Miami Judge Rules Bitcoin Is Not Money; Dismisses Money Laundering, Transmitting Charges


         Miami Judge Rules Bitcoin Is Not Money; Dismisses Money Laundering, Transmitting Charges

Miami-Dade Circuit Judge Teresa Pooler has dismissed a money-laundering case involving an alleged “illegal sale” of bitcoins, after declaring that under the laws of the state, the digital currency is not considered to be a form of money.

Defendant Michell Espinoza was arrested after being accused of selling bitcoins to undercover detectives who told him that they were interested in purchasing $1,500 worth of bitcoins in order to obtain robbed credit card numbers.

Florida law enforcement charged Espinoza with one count of operating as an unauthorized money transmitter and one count of money laundering. A second man, Pascal Reid, was also arrested. Reid has since been sentenced to probation for operating as an unlicensed money broker.

The State had initially charged Espinoza as operating as an unauthorized “money transmitter,” but later amended the term to “a payment instrument seller.” A payment instrument, strictly speaking, refers to “a check, draft, warrant money order, traveler’s check, electronic instrument or...monetary value whether or not negotiable.”

According to Pooler, “Bitcoin does not fall under the statutory definition of ‘payment instrument’...nor does Bitcoin fit into one of the defined categories listed.”

“At this time...attempting to fit the sale of Bitcoin into a statutory scheme regulating money services businesses is like fitting a square peg in a round hole.”

The judge then dismissed the money laundering charges, declaring that under the current regulations of the state, Bitcoin and other virtual currencies are not considered money.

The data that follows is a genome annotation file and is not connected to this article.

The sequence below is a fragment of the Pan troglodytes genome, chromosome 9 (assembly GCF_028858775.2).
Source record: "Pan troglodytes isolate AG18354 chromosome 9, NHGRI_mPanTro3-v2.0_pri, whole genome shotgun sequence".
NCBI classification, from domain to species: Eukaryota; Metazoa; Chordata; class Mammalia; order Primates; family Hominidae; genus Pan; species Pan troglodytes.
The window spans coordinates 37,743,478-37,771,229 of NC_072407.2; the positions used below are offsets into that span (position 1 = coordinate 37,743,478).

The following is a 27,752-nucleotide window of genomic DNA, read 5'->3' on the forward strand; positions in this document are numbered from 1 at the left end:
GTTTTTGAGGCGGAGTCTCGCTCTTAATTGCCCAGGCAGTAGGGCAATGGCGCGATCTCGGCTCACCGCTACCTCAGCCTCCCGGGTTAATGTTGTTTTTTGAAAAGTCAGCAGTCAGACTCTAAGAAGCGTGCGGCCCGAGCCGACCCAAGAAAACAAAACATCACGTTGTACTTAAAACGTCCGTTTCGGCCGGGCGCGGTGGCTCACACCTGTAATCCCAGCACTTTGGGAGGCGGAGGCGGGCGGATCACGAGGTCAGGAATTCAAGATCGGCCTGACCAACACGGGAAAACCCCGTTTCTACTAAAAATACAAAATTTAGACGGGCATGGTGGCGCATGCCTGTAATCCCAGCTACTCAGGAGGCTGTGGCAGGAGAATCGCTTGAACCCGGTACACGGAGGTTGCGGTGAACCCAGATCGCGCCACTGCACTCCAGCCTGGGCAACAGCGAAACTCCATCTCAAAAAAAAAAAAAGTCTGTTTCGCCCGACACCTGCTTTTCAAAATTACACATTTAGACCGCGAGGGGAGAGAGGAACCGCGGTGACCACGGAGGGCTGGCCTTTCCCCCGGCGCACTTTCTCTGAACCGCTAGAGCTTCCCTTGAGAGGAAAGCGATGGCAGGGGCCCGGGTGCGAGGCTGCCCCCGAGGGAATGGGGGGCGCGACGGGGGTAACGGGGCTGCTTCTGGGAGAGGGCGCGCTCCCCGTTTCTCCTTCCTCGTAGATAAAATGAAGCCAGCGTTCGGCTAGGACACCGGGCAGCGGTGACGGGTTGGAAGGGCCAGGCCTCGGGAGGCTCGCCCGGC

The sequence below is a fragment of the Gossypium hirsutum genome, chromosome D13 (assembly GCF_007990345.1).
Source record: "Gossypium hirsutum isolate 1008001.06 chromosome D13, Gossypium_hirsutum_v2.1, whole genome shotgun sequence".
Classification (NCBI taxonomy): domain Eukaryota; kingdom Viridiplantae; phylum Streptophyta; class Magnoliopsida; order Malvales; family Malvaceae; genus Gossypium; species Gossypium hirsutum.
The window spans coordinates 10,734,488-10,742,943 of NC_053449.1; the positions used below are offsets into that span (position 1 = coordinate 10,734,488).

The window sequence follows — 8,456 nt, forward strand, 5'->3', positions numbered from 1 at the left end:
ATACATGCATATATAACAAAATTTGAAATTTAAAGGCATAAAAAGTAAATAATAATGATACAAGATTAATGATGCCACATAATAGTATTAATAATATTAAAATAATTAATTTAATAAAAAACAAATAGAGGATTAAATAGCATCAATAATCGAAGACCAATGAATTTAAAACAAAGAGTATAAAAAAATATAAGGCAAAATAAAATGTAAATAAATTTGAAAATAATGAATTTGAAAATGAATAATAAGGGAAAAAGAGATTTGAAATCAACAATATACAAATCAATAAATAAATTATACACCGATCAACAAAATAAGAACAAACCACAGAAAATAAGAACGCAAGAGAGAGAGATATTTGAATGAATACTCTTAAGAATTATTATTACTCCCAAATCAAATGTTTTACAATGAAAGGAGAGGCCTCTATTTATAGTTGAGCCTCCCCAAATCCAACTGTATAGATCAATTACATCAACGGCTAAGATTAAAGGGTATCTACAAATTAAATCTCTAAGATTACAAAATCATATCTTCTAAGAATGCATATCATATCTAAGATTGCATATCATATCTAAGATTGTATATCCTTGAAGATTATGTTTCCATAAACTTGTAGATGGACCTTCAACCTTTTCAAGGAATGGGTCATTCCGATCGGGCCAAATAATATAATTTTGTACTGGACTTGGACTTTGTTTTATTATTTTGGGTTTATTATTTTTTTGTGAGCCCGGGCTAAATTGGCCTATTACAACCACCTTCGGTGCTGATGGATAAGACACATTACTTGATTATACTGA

“The Court is not an expert in economics, however, it is very clear, even to someone with limited knowledge in the area, that Bitcoin has a long way to go before it the equivalent of money,” a section of Pooler’s order read.

Pooler further noted that the case was too vague to apply to a digital currency, and explained that the court cannot punish the defendant for selling his property to another.

“This court is unwilling to punish a man for selling his property to another, when his actions fall under a statute that is so vaguely written that even legal professionals have difficulty finding a singular meaning,” she stated.

The case, which was closely observed by the Bitcoin community since the first hearing on May 27, is said to be the first prosecution to define the legality of Bitcoin in the United States. This digital currency-related money-laundering case garnered extra interest since defense witness Charles Evans, a Barry University economics professor, was paid $3,000 worth of Bitcoin for his testimony.

Evans told the court that under state law Bitcoin is closer to a property than an actual coin because of the digital currency’s lack of dependence on a centralized or public authority. Comparing the action to trading “poker chips,” Evans made the case that dealing in Bitcoin is simply bartering.

Pooler stated, “This is the most fascinating thing I’ve heard in this courtroom in a long time.”

Bitcoin, which is considered an intangible asset in many countries, including Canada, Australia and Croatia, is still not considered a legal currency in most regions around the world, including the United States. While many countries around the world haven’t establish a proper regulatory framework for the digital currency, the Miami-Dade money-laundering case concludes that Bitcoin is not considered a legal currency in the United States.


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